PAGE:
AUSA News: Army Seeking ‘Simple Tech’ for Command, Control
Army photoWASHINGTON, D.C. — Russia’s unprovoked war in Ukraine continues to inform the U.S. Army modernization efforts, and making command and control more mobile and less detectible is a top priority for the service’s new chief of staff.
“On the battlefield today, everything is a sensor,” said Gen. Randy George at the Association of the United States Army’s annual conference Oct. 10. “No one can hide, and no formation is safe,” he continued.
While that cuts both ways — “Where we can see, we can hit, and we can see everywhere,” he said — it means logistics tails that the Army has grown accustomed to are vulnerable to strikes, sabotage and cyber attacks.
“Along the same lines, electromagnetic signature management is vital,” he said. “We all leak detectable, digital exhaust — emails, phone calls, even when sending a text. Now warfighters must find ways to blend in with the noise all around.”
George said addressing the current and emerging challenges requires action in four priority areas: “warfighting, delivering ready combat formations, continuous transformation and strengthening our profession.”
The service has to be “ruthless” in prioritizing how it spends its time and money and reduce the complexity of how the service equips, trains, moves and communicates, he said.
“Our number one priority when it comes to transformation is the network,” he said. “Command and control is foundational to how we fight,” and a lot of the systems the Army has today do not support effective command and control.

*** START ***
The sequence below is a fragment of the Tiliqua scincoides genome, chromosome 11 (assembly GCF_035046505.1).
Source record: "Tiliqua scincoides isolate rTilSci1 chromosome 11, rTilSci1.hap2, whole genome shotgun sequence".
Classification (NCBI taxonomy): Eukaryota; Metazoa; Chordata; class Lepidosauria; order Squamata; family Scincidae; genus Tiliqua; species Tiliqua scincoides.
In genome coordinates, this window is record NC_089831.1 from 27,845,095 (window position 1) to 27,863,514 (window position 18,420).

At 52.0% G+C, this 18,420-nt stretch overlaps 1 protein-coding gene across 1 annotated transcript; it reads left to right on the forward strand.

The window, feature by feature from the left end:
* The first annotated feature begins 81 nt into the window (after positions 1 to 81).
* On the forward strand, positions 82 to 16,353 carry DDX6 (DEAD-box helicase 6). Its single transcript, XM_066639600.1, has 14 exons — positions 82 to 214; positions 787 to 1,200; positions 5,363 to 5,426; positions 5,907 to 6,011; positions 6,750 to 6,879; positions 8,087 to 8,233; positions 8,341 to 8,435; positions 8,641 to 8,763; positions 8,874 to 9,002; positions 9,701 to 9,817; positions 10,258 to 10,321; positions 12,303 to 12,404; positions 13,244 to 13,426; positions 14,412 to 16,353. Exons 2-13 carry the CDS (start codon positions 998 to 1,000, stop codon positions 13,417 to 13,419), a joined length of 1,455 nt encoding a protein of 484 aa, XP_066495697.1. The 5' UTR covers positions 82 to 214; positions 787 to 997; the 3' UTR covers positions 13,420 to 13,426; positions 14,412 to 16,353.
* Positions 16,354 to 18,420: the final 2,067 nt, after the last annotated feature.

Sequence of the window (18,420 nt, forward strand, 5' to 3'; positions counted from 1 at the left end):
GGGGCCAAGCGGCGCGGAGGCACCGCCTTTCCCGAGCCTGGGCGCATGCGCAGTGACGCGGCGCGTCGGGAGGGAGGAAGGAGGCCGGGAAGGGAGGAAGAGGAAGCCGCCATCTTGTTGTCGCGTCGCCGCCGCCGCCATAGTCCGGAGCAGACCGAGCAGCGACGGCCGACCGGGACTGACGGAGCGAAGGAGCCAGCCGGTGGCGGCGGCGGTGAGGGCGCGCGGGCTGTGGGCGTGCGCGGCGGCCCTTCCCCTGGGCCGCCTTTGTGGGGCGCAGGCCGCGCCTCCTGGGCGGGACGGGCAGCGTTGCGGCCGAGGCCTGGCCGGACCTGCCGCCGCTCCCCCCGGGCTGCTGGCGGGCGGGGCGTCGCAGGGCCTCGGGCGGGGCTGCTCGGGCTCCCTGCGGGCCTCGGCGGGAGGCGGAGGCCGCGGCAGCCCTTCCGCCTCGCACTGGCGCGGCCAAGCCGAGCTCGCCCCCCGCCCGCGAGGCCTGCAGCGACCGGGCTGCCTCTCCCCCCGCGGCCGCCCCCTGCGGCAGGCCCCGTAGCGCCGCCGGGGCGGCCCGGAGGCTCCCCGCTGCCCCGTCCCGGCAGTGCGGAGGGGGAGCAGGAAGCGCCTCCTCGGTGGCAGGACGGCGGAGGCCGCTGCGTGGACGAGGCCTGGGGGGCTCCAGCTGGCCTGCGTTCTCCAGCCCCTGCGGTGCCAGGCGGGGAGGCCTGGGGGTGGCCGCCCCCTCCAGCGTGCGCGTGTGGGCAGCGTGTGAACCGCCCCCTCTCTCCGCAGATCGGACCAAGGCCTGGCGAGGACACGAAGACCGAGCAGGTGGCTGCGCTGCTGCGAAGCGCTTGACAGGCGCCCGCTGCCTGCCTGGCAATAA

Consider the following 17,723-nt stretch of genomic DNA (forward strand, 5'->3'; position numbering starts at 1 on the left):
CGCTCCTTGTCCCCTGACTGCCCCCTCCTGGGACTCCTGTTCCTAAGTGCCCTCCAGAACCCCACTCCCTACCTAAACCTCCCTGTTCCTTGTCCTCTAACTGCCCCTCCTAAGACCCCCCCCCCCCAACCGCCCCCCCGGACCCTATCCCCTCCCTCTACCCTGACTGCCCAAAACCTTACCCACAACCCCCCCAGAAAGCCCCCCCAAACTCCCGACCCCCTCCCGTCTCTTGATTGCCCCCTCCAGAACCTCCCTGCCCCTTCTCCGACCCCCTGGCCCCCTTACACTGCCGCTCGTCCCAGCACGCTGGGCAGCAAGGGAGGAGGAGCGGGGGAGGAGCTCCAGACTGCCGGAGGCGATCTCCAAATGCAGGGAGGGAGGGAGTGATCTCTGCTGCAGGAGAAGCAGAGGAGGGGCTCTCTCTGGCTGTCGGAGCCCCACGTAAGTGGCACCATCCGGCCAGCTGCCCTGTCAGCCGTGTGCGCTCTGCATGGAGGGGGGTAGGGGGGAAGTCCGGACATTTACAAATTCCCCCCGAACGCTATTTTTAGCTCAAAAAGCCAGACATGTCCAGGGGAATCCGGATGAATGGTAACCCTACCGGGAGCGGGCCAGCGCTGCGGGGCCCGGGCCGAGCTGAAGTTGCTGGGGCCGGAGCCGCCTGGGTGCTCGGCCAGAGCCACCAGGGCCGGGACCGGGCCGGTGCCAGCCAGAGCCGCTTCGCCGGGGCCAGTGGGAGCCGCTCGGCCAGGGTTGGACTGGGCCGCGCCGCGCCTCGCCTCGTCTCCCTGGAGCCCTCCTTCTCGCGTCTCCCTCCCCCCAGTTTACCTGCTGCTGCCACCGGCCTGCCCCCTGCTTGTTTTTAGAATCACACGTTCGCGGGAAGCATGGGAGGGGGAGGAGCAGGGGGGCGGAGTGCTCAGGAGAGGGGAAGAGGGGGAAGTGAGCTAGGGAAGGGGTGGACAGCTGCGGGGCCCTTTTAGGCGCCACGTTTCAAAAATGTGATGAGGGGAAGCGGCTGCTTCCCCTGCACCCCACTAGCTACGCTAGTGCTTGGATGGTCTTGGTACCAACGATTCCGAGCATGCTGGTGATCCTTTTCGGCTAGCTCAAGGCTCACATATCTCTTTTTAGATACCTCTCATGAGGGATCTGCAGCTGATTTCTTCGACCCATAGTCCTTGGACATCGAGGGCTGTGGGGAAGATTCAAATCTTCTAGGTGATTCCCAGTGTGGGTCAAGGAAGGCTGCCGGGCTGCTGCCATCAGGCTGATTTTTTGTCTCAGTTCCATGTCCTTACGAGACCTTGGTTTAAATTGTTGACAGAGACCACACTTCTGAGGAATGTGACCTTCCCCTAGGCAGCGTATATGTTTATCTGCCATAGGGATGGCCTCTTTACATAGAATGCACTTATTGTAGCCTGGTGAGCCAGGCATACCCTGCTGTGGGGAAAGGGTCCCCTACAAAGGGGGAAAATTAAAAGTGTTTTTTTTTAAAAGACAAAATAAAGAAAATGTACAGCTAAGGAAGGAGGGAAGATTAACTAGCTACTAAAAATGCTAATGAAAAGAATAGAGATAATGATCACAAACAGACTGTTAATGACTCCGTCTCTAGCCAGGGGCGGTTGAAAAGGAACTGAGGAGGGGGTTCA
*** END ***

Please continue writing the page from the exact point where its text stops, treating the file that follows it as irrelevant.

“Antenna farms and endless server stacks are conspicuous and generate too much electromagnetic signal signature,” he continued. “On today's battlefield a commander should be able to see to a fight with simple tech — a tablet for instance — equipment that is agile, mobile, and updatable. If we slog around the battlefield with massive operation centers, which are difficult to set up — and often contractor supported — we will get pounded. The Russians are learning this lesson several times a day, and we will not learn the hard way.”
George called on industry to provide new solutions. “You all provide our Army strength, power and flexibility. You are the weight behind our punch. So, please help us please help us transform continuously and build agility into our Army.”
The Army is making progress in efforts to reduce its command-and-control footprint and complexity, he noted.
“Instead of a fixed tactical operation center, the 2nd Cav regiment commander commands and controls his formations from five Strykers that are physically dispersed, yet digitally connected across the battlefield,” George said. “That commander understands the challenges of large-scale combat operations and is adapting in real time to be more mobile, low signature and lethal.”
The service has made significant progress in recent years on its six modernization portfolios, he noted. “We've made a lot of good decisions over the last several years. Now, we must look at what's next.”
The Army needs improve its data access and processing, he said. “We have to incorporate emerging enabling technologies like machine learning and autonomy. And we will advance the integration of human and machines in our tactics and our formations.”
George stressed that new technology from industry needs to address challenges while reducing the burden on troops, he added.
“Right now, we've got places where tech is not helping. It's complicated, requires too much train up, requires too much maintenance,” he continued. “This is where we need industry's help to make things simpler and more user friendly for our warfighters. The enemy and the environment make battle hard enough.”
Topics: Army News